YouTube Cracks Down on Ad Blockers in Third-Party Apps

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Key Takeaways

  • YouTube is now preventing many third-party apps from blocking ads.
  • A trick let apps skip ads using the YouTube API.
  • The service wants viewers to pay for Premium instead.

YouTube is now thwarting some third-party apps that try to block ads.

The Google service has warned its community that affected unofficial YouTube apps with ad blockers will now see either buffering issues or an error that says the content is “not available on this app.”

The company reiterated that these apps violate its terms of service. Ad blockers prevent creators from getting “rewarded for viewership,” YouTube said. Instead, the video giant steered users toward ad-free Premium subscriptions that cost $14 per month in the US.

YouTube has already stopped ad blockers on the web since October of 2023.

Third-party apps have had trouble before, if not always due to crackdowns. Android Central noted that YouTube Vanced, which had a built-in ad blocker, shut down in March 2022 following a Google cease-and-desist letter. AdGuard didn’t have that issue, but it’s not yet clear how well it works following YouTube’s latest efforts.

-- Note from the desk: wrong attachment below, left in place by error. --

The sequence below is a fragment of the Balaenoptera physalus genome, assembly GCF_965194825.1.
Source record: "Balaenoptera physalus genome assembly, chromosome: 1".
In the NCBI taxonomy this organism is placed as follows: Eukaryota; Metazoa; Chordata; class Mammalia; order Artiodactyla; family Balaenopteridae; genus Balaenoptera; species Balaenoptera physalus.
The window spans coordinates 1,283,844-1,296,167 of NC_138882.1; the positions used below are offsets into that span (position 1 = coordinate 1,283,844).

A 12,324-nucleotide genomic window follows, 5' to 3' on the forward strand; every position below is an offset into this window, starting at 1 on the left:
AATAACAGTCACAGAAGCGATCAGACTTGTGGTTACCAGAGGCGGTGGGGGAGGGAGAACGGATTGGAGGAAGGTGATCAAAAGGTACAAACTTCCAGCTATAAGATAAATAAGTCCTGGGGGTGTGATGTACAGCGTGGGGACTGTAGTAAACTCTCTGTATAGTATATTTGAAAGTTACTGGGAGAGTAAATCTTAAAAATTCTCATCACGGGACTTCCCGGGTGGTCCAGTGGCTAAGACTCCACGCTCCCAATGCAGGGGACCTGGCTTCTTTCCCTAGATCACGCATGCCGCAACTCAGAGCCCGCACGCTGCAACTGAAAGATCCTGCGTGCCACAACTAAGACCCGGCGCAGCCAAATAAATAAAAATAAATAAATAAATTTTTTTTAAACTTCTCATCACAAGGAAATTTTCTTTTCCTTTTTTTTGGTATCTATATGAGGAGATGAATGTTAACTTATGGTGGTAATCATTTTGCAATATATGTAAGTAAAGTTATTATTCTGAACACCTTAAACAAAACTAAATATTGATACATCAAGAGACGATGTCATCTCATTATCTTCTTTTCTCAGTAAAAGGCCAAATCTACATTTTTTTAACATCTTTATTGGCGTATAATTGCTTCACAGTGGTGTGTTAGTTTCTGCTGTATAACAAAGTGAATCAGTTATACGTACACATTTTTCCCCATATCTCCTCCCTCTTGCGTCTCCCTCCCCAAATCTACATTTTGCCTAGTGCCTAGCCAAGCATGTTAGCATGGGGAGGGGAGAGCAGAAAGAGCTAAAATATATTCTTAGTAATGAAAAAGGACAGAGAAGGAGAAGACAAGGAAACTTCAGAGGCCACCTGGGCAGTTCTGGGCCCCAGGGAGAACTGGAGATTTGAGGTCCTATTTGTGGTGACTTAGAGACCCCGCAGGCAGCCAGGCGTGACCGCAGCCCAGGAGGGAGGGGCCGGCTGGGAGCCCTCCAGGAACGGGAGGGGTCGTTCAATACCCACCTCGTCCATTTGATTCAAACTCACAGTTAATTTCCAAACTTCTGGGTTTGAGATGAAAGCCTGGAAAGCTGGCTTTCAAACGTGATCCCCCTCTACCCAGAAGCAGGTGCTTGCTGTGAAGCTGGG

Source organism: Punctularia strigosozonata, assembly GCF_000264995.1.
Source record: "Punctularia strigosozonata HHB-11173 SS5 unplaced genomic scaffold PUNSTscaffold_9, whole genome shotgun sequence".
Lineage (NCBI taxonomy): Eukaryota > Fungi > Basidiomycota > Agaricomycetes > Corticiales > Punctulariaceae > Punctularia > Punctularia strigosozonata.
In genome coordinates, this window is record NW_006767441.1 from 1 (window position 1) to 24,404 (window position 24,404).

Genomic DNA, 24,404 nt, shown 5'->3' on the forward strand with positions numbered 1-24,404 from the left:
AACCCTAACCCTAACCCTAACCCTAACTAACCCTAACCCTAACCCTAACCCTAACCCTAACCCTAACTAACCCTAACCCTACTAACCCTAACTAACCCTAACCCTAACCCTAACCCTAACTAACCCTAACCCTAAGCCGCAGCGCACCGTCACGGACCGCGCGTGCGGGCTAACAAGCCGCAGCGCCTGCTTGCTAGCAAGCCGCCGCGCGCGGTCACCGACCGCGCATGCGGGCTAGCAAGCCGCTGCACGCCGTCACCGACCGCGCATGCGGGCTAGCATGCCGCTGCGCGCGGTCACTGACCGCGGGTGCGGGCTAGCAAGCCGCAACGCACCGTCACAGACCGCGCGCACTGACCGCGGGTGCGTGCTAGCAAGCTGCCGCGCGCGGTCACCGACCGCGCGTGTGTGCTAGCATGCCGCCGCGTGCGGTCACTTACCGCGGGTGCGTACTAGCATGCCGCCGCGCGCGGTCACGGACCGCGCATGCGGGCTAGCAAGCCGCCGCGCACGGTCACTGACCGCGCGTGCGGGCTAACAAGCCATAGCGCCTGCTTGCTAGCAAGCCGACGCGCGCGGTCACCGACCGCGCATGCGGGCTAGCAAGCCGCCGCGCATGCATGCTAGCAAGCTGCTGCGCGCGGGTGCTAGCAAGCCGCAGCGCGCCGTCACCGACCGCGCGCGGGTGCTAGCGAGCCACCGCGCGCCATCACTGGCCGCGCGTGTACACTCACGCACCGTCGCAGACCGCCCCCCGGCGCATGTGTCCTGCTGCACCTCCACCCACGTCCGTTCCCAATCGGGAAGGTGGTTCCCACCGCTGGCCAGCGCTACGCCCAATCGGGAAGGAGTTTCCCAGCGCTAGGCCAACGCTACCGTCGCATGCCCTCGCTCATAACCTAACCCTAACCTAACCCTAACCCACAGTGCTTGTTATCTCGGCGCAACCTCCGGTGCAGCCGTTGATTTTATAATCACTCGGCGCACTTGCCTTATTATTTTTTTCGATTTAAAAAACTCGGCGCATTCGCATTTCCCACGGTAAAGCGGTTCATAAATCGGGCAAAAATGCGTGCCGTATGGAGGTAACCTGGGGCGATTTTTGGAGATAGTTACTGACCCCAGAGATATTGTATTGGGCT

This latest move isn’t surprising when ads remain at the heart of YouTube’s business model. The service collected over $31.5 billion in ad revenue during 2023, up nearly eight percent versus a year earlier. Google hasn’t broken out YouTube Premium’s revenue in its financial reports, but it made $15 billion in 2023 across all its subscriptions, including Premium, YouTube Music, and Google One.

It’s not certain if or how developers will make ad blockers for YouTube at this stage. For now, though, you may not have much choice but to either pay for Premium or sit through ads.